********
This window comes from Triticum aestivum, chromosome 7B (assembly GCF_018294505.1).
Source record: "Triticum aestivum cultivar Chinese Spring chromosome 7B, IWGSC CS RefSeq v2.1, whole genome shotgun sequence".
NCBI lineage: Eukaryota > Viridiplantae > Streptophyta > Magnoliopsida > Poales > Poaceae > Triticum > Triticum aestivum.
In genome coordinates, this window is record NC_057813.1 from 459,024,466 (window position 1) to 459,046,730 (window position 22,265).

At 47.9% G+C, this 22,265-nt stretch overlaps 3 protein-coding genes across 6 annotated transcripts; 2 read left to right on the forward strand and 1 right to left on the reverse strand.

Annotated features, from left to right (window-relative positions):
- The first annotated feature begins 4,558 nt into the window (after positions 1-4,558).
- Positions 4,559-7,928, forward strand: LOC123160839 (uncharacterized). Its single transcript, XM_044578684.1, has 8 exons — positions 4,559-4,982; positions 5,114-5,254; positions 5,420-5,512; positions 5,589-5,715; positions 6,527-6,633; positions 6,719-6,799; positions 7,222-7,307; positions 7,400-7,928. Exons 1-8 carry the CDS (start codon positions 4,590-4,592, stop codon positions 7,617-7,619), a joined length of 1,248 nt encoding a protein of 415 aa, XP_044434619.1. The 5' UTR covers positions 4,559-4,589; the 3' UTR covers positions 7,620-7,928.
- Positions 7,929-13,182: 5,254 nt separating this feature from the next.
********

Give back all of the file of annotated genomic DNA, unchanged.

This window comes from Triticum aestivum, chromosome 7B (assembly GCF_018294505.1).
Source record: "Triticum aestivum cultivar Chinese Spring chromosome 7B, IWGSC CS RefSeq v2.1, whole genome shotgun sequence".
NCBI lineage: Eukaryota > Viridiplantae > Streptophyta > Magnoliopsida > Poales > Poaceae > Triticum > Triticum aestivum.
In genome coordinates, this window is record NC_057813.1 from 459,024,466 (window position 1) to 459,046,730 (window position 22,265).

At 47.9% G+C, this 22,265-nt stretch overlaps 3 protein-coding genes across 6 annotated transcripts; 2 read left to right on the forward strand and 1 right to left on the reverse strand.

Annotated features, from left to right (window-relative positions):
- The first annotated feature begins 4,558 nt into the window (after positions 1-4,558).
- Positions 4,559-7,928, forward strand: LOC123160839 (uncharacterized). Its single transcript, XM_044578684.1, has 8 exons — positions 4,559-4,982; positions 5,114-5,254; positions 5,420-5,512; positions 5,589-5,715; positions 6,527-6,633; positions 6,719-6,799; positions 7,222-7,307; positions 7,400-7,928. Exons 1-8 carry the CDS (start codon positions 4,590-4,592, stop codon positions 7,617-7,619), a joined length of 1,248 nt encoding a protein of 415 aa, XP_044434619.1. The 5' UTR covers positions 4,559-4,589; the 3' UTR covers positions 7,620-7,928.
- Positions 7,929-13,182: 5,254 nt separating this feature from the next.